The goal of the Fashioning Africa project at the Royal Pavilion & Museums Brighton & Hove (RPM) was to add to and develop their collection of African textiles. Thanks to the National Lottery-funded Collecting Cultures programme, the project enabled staff to research African textiles and fashions after 1960 and to collaborate with the local community.
The project aimed to:
- acquire new items for the RPM’s historic collections
- advance innovative approaches to collaborative collection development, based on the expertise of local community participants and other external advisers
- widen access to the museums’ collections and services through creative learning and participation programmes and new online content
- fill gaps in the RPM collection and research
- provide more opportunities for knowledge exchange and skills-sharing within and between the RPM, diverse ethnic communities locally and other stakeholders
RPM is the museum service of Brighton & Hove City Council. It directly operates several world art, decorative art and natural history museums and galleries around the Brighton and Hove area in East Sussex.
The Royal Pavilion Museum holds partnership with the Cultural Heritage Network, a collective of local arts and heritage enthusiasts. This partnership prompted the Fashioning Africa project as a way to looking at perceptions of RPM and how its world cultures collection had been created.
- acquisition of African fashion photography, fine art, garments and textiles, specifically covering the period from 1960 to 2000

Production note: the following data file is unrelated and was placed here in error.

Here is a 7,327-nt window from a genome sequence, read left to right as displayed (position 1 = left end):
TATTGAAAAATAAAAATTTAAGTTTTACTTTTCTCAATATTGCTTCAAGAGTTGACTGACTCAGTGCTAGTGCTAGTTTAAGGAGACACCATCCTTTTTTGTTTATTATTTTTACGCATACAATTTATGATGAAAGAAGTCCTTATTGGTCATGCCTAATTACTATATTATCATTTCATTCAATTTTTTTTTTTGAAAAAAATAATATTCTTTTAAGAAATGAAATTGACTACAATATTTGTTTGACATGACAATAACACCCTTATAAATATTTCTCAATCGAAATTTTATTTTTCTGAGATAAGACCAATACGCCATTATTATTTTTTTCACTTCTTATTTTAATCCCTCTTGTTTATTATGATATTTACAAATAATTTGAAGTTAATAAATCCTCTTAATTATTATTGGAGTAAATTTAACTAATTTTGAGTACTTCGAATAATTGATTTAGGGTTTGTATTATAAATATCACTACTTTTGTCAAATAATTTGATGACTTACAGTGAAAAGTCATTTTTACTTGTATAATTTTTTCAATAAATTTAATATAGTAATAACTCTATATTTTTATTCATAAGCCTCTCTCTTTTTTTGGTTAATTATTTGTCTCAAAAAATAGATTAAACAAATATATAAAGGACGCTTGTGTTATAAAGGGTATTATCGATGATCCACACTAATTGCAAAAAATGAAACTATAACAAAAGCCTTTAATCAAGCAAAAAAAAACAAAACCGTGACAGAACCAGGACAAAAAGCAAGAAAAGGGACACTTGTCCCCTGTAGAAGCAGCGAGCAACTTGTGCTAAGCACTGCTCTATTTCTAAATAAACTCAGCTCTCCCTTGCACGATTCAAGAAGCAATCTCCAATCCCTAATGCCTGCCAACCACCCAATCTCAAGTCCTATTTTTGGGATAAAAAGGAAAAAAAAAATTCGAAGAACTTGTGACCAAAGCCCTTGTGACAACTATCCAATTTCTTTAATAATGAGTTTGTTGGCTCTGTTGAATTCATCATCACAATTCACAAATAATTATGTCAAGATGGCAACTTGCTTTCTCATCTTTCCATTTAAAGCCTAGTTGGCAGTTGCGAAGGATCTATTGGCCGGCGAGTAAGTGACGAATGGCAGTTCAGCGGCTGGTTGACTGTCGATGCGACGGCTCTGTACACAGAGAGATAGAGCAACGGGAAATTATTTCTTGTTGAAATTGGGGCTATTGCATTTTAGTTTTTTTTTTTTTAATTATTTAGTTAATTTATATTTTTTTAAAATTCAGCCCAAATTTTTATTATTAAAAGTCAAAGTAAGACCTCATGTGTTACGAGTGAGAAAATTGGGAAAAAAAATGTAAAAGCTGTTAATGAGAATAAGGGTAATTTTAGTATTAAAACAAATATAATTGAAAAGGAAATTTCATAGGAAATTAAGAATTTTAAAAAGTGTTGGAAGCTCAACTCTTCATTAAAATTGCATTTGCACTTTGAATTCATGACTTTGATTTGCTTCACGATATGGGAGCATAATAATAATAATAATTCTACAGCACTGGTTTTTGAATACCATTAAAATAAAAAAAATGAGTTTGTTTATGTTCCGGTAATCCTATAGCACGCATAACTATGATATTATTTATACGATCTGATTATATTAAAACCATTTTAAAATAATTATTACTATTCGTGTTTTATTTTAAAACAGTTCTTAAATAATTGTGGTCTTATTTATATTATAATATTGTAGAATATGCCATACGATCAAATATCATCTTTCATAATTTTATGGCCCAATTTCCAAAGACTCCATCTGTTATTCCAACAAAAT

- establishment of a Collecting Panel of specialist advisers, as well as the recruitment of a community facilitator, volunteers and research students, to work alongside RPM staff in support of the project’s audience outreach, diversity and engagement objectives
- design and display of the Fashion Cities Africa temporary exhibition at Brighton Museum and Art Gallery (April 2016–January 2017)
- creating online, printed and displayed content linked to the Fashion Cities Africa exhibition and publication
The Collecting Cultures programme developed distinct and innovative ways to enable the Fashioning Africa collection to stand as a nationally important resource and model of best practice in terms of audience-informed collection development.
Meeting our outcomes
Our mandatory outcome, involving a wider range of people in heritage, has been met in many ways throughout the project. This included partnerships with academic publications and other museums (such as an Object Journeys partnership with The British Museum)
The museum developed deep and meaningful engagement with local communities and groups involved. The education and learning elements of Fashioning Africa have led to participants expressing themselves and learning about identity and dual heritage.
The Collecting Cultures investment enabled the RPM to obtain further investment from other funders and carry out additional exhibitions and activities. The Collecting Panel was a great success and will be used in all future collecting and engagement-based projects.
It is important to tackle any sense of "disconnect" between prices paid for items of great sentimental or personal value. This can be broached through improving relationships between organisations and sellers.
The project was able to diversify its decision-making and expertise through the Collecting Panel, which brought together people of varying cultural and professional backgrounds.